My partner and I are buying a house together. Should we cover this in our domestic partnership agreement?

Definitely. With the large financial and emotional commitments involved in owning a home it's particularly important to have a clear understanding going into the purchase. There are four major areas, at a minimum, that need to be covered:

  • How much of the house do each of us own?

    You can decide on any kind of split you want, but be sure to put it in writing. If it's not 50-50, can the person who owns less than half increase his share - for example, by fixing up the house or making a larger share of the mortgage payment? Spell it out.

     
  • How will our ownership rights be listed on the deed?

    One choice is as "joint tenants with rights of survivorship," meaning that when one of you dies, the other automatically inherits the whole house. The problem with this option is that joint tenancy is not severable unless both parties agree to transfer their interest to another at the same time. This can create problems if you split up and one of you wants to sell but the other refuses.


    Another option is "tenants in common," meaning that when one of you dies, that share of the house goes to the beneficiary named in a will or trust, or to blood relatives if the deceased partner left no estate plan. Of course you can each specify the other as beneficiary.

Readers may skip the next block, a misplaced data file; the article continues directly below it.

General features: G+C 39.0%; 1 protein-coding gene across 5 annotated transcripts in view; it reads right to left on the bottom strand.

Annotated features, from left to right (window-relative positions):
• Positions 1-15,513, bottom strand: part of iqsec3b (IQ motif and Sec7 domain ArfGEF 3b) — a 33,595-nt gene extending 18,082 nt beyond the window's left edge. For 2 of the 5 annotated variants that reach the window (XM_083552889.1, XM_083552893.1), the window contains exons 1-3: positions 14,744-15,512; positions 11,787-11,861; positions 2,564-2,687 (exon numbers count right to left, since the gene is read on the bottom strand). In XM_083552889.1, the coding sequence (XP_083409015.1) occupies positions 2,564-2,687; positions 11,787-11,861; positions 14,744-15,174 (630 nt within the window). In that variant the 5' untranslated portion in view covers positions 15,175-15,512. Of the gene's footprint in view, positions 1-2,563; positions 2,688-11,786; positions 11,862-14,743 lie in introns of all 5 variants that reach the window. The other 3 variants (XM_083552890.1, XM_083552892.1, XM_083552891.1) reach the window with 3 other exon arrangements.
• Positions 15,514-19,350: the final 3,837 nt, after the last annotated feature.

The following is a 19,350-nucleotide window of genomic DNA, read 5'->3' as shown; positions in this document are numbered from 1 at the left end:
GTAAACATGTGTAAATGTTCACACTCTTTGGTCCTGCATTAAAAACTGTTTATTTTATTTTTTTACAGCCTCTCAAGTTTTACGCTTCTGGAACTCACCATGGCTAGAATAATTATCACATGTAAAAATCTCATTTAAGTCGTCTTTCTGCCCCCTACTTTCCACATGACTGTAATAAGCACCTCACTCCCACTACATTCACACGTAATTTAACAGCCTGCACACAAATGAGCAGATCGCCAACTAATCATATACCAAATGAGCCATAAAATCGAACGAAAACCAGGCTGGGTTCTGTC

• What happens to the house if we break up?

    Will one of you have the first right to stay in the house (perhaps to care for a young child) and buy the other out, or will the house be sold and proceeds divided? There are many options.

     
  • If one of us has a buyout right, how do we decide on its value, and how long will the buyout take?

    The best way to determine value is to select a fully licensed appraiser. In Michigan, they are the only ones who can testify to the value if it is needed. Realtors are NOT qualified to do appraisals; all they can do is give you "comparables" which may or may not reflect actual market value. An appraisal is not expensive and is always worthwhile. Markets change with economics and so do values. You can agree beforehand to use one fully licensed appraiser or allow the option for each to choose your own. (Note: In our work with appraisers, they indicate that good appraisals should be within 5% of each other. Selecting one qualified appraiser thus saves you the cost of two needless appraisals.) In buyout situations, the purchasing partner often gets one to five years to pay off the other.